Socialist realism is an international and unified literary movement in the era of the socialist transformation of the world. This is evident in the multiplicity of national forms and techniques through which socialist realism has developed. In Amado’s opinion, which is shared by many writers, “in order for our books—novels and poetry—to serve the cause of revolution, they must first and foremost be Brazilian; this determines their capacity to be international” (Vtoroi Vsesoiuznyi s”ezd sovetskikh pisatelei: Stenografich. otchet, 1956, p. 88). The achievements of Soviet literature and art are of prime importance for world artistic development in this respect.

In the USSR, socialist realism is the unifying principle of Soviet literature as a whole, despite the variety of national literatures with their own historical traditions and other individual traits. The development of socialist realism and the stages through which it has passed have varied depending on the national and historical conditions that have fostered the method. Socialist realism has continued to acquire new forms and stylistic expressions. It is born anew again and again while preserving its unity and basic principles. The writers E. Mezhelaitis, A. Tvardovskii, Ch. Aitmatov, M. Stel’makh, R. Gamzatov, and Iu. Smuul differ in style, but their works are ideologically similar.

During the establishment of socialist realism, some writers whose works had been influenced by other methods and trends made a transition to the new method. In Soviet literature of the 1920’s, a number of writers who had become established before the revolution only gradually absorbed the new literary trends and the new socialist humanism, sometimes with sharp conflicts, as in the case of A. N. Tolstoy.

Writers who helped develop socialist realist poetry in the West had been linked with left avant-garde trends of the 1910’s and 1920’s; they included L. Aragon, P. Eluard, J. Becher, N. Hikmet, V. Nezval, P. Neruda, and A. Jozsef.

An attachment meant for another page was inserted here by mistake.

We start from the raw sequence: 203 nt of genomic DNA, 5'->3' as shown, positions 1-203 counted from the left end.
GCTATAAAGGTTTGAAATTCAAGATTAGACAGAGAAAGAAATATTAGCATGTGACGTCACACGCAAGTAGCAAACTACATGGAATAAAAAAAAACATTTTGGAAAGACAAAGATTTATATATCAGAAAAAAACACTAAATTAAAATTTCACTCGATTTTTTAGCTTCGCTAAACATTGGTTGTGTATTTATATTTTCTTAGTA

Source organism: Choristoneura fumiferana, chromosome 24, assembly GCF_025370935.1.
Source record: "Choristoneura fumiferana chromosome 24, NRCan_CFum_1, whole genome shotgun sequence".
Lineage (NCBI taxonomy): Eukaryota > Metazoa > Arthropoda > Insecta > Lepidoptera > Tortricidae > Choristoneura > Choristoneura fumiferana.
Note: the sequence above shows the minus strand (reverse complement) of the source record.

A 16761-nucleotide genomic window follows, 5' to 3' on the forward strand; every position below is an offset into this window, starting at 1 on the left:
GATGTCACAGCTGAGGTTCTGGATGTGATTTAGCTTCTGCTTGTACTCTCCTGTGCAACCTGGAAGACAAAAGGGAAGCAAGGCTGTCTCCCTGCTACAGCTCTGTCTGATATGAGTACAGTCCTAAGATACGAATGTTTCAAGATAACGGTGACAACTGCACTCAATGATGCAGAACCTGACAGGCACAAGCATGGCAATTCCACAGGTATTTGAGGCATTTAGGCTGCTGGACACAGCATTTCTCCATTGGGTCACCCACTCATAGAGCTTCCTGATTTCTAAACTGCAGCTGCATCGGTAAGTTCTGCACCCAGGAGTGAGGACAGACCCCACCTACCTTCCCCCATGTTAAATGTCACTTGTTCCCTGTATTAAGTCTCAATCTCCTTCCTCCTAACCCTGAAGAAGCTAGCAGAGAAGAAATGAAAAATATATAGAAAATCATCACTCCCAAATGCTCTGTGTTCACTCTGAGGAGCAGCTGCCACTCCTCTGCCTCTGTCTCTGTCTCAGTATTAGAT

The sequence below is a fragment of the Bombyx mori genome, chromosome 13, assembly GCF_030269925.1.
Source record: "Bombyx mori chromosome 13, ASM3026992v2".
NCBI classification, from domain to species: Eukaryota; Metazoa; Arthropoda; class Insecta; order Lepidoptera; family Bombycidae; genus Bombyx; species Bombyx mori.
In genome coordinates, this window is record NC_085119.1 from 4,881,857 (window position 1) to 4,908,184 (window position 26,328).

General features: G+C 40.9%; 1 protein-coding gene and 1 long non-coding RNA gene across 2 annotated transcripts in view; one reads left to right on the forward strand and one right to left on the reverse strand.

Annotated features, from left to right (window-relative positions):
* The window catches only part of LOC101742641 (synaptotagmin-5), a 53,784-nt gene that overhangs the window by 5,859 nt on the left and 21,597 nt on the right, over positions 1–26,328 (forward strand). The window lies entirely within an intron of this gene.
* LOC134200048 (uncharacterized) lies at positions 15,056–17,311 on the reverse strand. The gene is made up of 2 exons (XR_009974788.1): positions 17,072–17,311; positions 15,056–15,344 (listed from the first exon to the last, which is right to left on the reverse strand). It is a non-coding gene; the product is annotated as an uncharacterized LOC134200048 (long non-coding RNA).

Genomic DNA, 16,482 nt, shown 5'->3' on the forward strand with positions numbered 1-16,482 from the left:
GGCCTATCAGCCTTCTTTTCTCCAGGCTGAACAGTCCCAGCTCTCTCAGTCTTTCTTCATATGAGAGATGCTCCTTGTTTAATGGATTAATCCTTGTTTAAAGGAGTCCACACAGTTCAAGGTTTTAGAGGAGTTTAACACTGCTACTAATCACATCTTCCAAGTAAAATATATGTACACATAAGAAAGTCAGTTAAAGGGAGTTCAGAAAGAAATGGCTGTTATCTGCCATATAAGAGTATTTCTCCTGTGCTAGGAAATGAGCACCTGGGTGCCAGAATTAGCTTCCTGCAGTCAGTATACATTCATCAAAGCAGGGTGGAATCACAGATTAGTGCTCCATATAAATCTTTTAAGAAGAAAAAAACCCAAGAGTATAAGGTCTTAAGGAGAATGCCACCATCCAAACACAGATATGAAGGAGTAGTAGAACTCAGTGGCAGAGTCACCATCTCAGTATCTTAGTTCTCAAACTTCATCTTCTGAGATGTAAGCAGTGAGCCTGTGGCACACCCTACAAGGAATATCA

Some 20th-century representatives of critical realism, including K. Capek, R. Rolland, R. Martin du Gard, and H. Mann, were influenced by socialist realism as well. Profound changes took place in the creative writing of the masters of critical realism in countries where the people’s democratic system was victorious, for example, in the works of M. Sadoveanu and A. Zweig.

A number of prominent Marxist aestheticians helped develop the theory of the new art in the late 19th and the early 20th century, for example, G. Plekhanov, V. Vorovskii, M. Ol’minskii, F. Mehring, D. Blagoev, and J. Marchlewski. In the 1920’s and 1930’s, a similar contribution was made by Lunacharskii, whose works won a wide international reputation. Prominent theorists of socialist art outside the USSR have included R. Fox, G. Bakalov, T. Pavlov, I. Fik, B. Vaclavek, K. Konrad, E. Urx, and D. Jovanovic. The aesthetic views of such founders of the new art as Gorky, Becher, Brecht, J. Wolker, and Fadeev are of great importance as well.

Socialist realism must be understood historically as an evolving but inwardly unified creative process. The aesthetics of socialist realism now encompass the entire multinational experience of art in the socialist countries, of revolutionary art in the bourgeois West, and of the cultures of the Third World, which have developed under complex and conflicting influences. Socialist realism is continually expanding its boundaries and is becoming the foremost literary method of the modern age. This expansion, owing to the principles governing it, stands in contrast to R. Garaudy’s theory of “unbounded realism.” Garaudy’s theory seeks to eliminate the ideological foundations of the new art and to obliterate the boundaries between realism and modernism.

Because of the expansion of socialist realism, it is impossible to make dogmatic definitions of its creative techniques. Marxist aesthetic theory, basing itself on the international experience of socialist art, has concluded that the potentialities of socialist realism are extremely broad. Socialist realism is viewed as a new type of artistic consciousness that is not confined to one or several ways of depicting life. Instead, it is an open system of artistic forms for portraying life truthfully. Socialist realism incorporates the foremost trends in worldwide artistic process and finds new ways to express them. Therefore, the concept of socialist realism is inseparably linked with that of artistic progress. This progress reflects the advance of society toward ever broader and more complete forms of spiritual life.


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The Great Soviet Encyclopedia, 3rd Edition (1970-1979). © 2010 The Gale Group, Inc. All rights reserved.